In a recent case before the Court of Appeals in California, the court affirmed a decision by the Department of Consumer Affairs, Bureau of Security and Investigative Services (the Bureau) that revoked the license of the appellant as an alarm company qualified manager. The appellant was the president of an alarm security company that was licensed under the Alarm Company Act. The appellant was charged by a misdemeanor complaint with assault with a firearm, exhibition of a firearm, carrying a loaded weapon and false imprisonment. The matters were consolidated with another matter in which the appellant was charged with violence against a former spouse, along with an action for disturbing the peace.

The appellant plead no contest to the disturbing the peace charge, whereas the remaining five counts were all dismissed. The Bureau filed an “accusation” initiating disciplinary proceedings to suspend or revoke the appellant and the alarm company’s license pursuant to former §490 of the California Business and Professions Code which, at the time, read “a board may suspend or revoke a license on the ground that the licensee has been convicted of a crime, if the crime is substantially related to the qualifications, functions, or duties of the business or profession for which the license was issued. A conviction within the meaning of this section means a plea or verdict of guilty or a conviction following a plea of no contest.

The appellant claimed he was not convicted, but he entered a plea of no contest. The appellant further alleged that he disturbed the neighborhood yelling for the police, which certainly was not a criminal act. In a letter to the Bureau the appellant stated that the charge was for a “verbal” disturbance and did not affect his business status. A disciplinary committee found, “clear and convincing evidence exists to initiate proceedings to suspend or revoke the alarm company operator license and the appellant’s alarm company qualified manager certificate.”

At a hearing on administrative review, the Administrative Law Judge (ALJ) overruled the appellant’s objections to admission of the arrest report of the arresting officer’s testimony describing the circumstances of the appellant’s arrest. The ALJ also excluded the transcript of the appellant’s plea bargain. The ALJ stayed the order of revocation and placed appellant’s license on probation for three years. The ALJ further concluded that cause was not established to discipline the alarm company because the conviction was against the appellant and no theory of derivative liability was plead or argued.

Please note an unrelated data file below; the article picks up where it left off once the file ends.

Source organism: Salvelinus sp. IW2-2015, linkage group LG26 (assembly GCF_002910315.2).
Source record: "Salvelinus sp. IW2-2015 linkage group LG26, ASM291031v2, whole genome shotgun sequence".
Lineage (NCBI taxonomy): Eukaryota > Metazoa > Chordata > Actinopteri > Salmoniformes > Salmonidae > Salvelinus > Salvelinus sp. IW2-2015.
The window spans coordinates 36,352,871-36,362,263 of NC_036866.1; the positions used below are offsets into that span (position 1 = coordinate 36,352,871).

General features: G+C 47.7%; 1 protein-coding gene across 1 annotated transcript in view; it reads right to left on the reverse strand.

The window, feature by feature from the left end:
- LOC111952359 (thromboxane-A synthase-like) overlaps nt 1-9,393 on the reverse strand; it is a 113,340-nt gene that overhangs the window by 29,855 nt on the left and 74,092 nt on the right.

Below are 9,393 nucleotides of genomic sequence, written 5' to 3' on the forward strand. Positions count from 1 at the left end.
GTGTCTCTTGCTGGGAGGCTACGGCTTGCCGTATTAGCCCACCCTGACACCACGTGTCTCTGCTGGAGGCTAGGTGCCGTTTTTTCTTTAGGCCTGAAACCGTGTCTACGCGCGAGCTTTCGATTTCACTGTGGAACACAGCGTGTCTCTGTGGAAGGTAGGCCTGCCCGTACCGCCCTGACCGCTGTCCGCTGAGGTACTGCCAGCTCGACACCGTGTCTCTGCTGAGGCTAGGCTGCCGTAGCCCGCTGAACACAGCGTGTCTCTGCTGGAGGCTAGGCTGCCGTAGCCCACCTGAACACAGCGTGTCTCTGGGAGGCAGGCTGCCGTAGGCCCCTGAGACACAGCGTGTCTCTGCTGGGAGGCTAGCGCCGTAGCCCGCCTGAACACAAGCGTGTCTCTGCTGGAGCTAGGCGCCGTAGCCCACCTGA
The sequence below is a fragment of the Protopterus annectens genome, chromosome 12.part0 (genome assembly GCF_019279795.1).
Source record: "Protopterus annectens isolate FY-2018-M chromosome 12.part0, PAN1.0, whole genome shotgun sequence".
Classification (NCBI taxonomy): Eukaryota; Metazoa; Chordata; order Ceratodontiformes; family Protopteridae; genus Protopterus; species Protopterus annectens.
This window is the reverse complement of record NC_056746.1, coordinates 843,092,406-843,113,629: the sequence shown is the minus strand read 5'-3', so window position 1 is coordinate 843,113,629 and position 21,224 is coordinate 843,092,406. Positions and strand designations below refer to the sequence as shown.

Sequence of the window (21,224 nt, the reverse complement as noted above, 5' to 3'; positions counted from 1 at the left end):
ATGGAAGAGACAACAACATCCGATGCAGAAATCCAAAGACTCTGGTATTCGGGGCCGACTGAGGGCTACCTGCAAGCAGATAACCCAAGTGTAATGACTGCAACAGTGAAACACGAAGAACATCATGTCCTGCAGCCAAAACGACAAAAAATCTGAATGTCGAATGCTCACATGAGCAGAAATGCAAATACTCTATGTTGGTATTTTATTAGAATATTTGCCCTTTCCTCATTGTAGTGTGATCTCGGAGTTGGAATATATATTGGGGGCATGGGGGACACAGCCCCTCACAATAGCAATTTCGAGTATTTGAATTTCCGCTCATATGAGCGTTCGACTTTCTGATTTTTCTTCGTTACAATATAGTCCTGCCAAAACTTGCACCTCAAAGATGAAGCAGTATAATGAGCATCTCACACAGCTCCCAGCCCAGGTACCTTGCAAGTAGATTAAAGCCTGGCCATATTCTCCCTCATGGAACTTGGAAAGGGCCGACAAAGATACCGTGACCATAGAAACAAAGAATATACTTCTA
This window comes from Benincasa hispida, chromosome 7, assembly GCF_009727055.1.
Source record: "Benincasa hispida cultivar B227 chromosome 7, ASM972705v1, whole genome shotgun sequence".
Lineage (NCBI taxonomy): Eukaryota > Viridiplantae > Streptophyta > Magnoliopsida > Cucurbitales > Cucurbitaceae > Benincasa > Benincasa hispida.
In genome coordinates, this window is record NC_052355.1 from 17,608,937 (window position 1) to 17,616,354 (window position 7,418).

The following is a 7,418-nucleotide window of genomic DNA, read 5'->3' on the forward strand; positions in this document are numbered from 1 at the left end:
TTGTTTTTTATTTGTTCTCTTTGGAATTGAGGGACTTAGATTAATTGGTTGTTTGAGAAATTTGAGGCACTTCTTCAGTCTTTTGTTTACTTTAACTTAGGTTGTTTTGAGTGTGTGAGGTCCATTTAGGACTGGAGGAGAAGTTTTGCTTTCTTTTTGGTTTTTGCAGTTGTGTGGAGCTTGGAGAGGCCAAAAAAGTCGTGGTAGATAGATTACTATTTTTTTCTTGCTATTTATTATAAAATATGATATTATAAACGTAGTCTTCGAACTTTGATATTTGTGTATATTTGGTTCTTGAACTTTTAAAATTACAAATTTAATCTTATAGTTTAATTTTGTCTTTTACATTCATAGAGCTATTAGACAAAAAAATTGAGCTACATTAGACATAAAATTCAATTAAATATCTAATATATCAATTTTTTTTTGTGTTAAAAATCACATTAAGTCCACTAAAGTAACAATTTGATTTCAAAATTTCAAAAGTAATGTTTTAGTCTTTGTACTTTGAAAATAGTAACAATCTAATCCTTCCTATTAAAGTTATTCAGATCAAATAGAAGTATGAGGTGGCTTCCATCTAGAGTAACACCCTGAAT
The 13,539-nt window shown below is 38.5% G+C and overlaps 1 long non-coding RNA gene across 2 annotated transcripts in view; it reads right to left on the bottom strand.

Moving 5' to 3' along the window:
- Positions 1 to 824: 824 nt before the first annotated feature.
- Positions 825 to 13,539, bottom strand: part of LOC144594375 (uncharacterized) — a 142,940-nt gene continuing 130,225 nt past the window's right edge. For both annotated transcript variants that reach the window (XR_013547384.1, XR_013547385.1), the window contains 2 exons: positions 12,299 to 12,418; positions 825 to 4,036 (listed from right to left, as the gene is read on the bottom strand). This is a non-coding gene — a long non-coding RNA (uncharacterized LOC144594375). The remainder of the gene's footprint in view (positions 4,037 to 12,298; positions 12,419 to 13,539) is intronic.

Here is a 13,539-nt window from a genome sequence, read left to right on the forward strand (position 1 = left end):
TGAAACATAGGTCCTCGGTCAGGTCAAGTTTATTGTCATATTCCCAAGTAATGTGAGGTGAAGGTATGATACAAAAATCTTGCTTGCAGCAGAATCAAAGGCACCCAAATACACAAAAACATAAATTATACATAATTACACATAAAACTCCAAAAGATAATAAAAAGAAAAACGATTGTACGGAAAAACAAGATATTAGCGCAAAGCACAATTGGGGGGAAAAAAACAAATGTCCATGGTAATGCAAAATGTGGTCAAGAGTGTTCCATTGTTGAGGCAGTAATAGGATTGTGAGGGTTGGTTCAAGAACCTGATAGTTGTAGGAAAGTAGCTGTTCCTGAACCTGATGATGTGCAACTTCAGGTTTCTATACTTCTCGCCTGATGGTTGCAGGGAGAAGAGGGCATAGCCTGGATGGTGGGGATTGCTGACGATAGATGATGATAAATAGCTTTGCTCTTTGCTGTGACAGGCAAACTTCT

The appellant petitioned the Superior Court for a Writ of Mandate directing the Bureau to set aside the revocation of his license. Following a hearing, the trial court denied the petition, finding that appellant’s conviction was substantially related to his fitness as an alarm company qualified manager. The court further found that the conduct for which appellant was convicted was directly related to his alarm and security business, and no evidence in the administrative record shows or even purports to show otherwise. The appellant appealed.

The Appellate Court stated that in ruling on an application for a Writ of Mandate following an Order of Suspension or Revocation, a trial court is required to determine, based on its independent judgment, whether the weight of the evidence supported the administrative decision. On appeal, however, the court pointed out that, “We need only review the record to determine whether the trial court’s findings are supported by substantial evidence.”

The court pointed out that §490 is part of the Business & Professions Code, and that there was substantial evidence that the appellant’s conviction was substantially related to the qualifications, functions or duties of a qualified alarm manager. The court entered judgment in favor of the Bureau and against the appellant and dismissed against the alarm company.

Beware of no contest plea. It apparently will not preclude the Bureau from reviewing the facts surrounding the arrest or to other evidence which may affect the status of a license.

Readers Ask

Q: As an alarm installer, my company installs in many communities throughout the state. One of the municipalities where we install just passed a law that indicates that we must have a license to install systems in their city. We are licensed with our state. Is this license and fee really something that the city can require?

A: Without reading the state law, it is difficult to give an exact answer. However, if the state has passed legislation regarding alarm licensing, unless there is an exemption, the state would preempt all of the municipalities within its jurisdiction from passing any legislation regarding alarm licensing. If, of course, the state legislation provides that the local municipality can regulate in certain areas, then the municipality is not prohibited from regulating in that area.